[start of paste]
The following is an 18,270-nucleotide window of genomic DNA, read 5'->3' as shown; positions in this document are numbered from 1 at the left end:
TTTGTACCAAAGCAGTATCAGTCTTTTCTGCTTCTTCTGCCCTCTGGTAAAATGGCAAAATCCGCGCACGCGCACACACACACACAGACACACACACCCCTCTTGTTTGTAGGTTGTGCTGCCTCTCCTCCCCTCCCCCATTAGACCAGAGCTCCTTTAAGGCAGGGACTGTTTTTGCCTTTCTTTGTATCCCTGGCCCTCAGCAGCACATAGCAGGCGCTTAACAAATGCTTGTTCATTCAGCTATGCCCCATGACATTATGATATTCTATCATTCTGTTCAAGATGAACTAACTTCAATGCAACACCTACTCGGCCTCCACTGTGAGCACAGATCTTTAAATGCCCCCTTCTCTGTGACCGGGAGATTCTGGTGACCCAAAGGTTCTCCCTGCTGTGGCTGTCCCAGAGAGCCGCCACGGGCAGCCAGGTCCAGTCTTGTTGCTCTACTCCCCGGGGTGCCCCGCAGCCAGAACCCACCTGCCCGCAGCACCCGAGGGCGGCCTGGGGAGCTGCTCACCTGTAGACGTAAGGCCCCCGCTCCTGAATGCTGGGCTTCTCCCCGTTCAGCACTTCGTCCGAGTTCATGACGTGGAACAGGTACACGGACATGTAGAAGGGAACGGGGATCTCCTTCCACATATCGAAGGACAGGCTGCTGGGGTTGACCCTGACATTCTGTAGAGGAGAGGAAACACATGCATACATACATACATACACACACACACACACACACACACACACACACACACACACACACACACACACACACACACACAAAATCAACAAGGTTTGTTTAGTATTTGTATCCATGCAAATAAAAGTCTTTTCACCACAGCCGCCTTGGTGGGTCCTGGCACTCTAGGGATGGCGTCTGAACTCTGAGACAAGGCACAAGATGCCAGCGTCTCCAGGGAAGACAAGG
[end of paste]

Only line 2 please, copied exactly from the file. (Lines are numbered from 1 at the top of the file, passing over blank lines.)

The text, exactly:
TTTGTACCAAAGCAGTATCAGTCTTTTCTGCTTCTTCTGCCCTCTGGTAAAATGGCAAAATCCGCGCACGCGCACACACACACACAGACACACACACCCCTCTTGTTTGTAGGTTGTGCTGCCTCTCCTCCCCTCCCCCATTAGACCAGAGCTCCTTTAAGGCAGGGACTGTTTTTGCCTTTCTTTGTATCCCTGGCCCTCAGCAGCACATAGCAGGCGCTTAACAAATGCTTGTTCATTCAGCTATGCCCCATGACATTATGATATTCTATCATTCTGTTCAAGATGAACTAACTTCAATGCAACACCTACTCGGCCTCCACTGTGAGCACAGATCTTTAAATGCCCCCTTCTCTGTGACCGGGAGATTCTGGTGACCCAAAGGTTCTCCCTGCTGTGGCTGTCCCAGAGAGCCGCCACGGGCAGCCAGGTCCAGTCTTGTTGCTCTACTCCCCGGGGTGCCCCGCAGCCAGAACCCACCTGCCCGCAGCACCCGAGGGCGGCCTGGGGAGCTGCTCACCTGTAGACGTAAGGCCCCCGCTCCTGAATGCTGGGCTTCTCCCCGTTCAGCACTTCGTCCGAGTTCATGACGTGGAACAGGTACACGGACATGTAGAAGGGAACGGGGATCTCCTTCCACATATCGAAGGACAGGCTGCTGGGGTTGACCCTGACATTCTGTAGAGGAGAGGAAACACATGCATACATACATACATACACACACACACACACACACACACACACACACACACACACACACACACACACACACACACACAAAATCAACAAGGTTTGTTTAGTATTTGTATCCATGCAAATAAAAGTCTTTTCACCACAGCCGCCTTGGTGGGTCCTGGCACTCTAGGGATGGCGTCTGAACTCTGAGACAAGGCACAAGATGCCAGCGTCTCCAGGGAAGACAAGG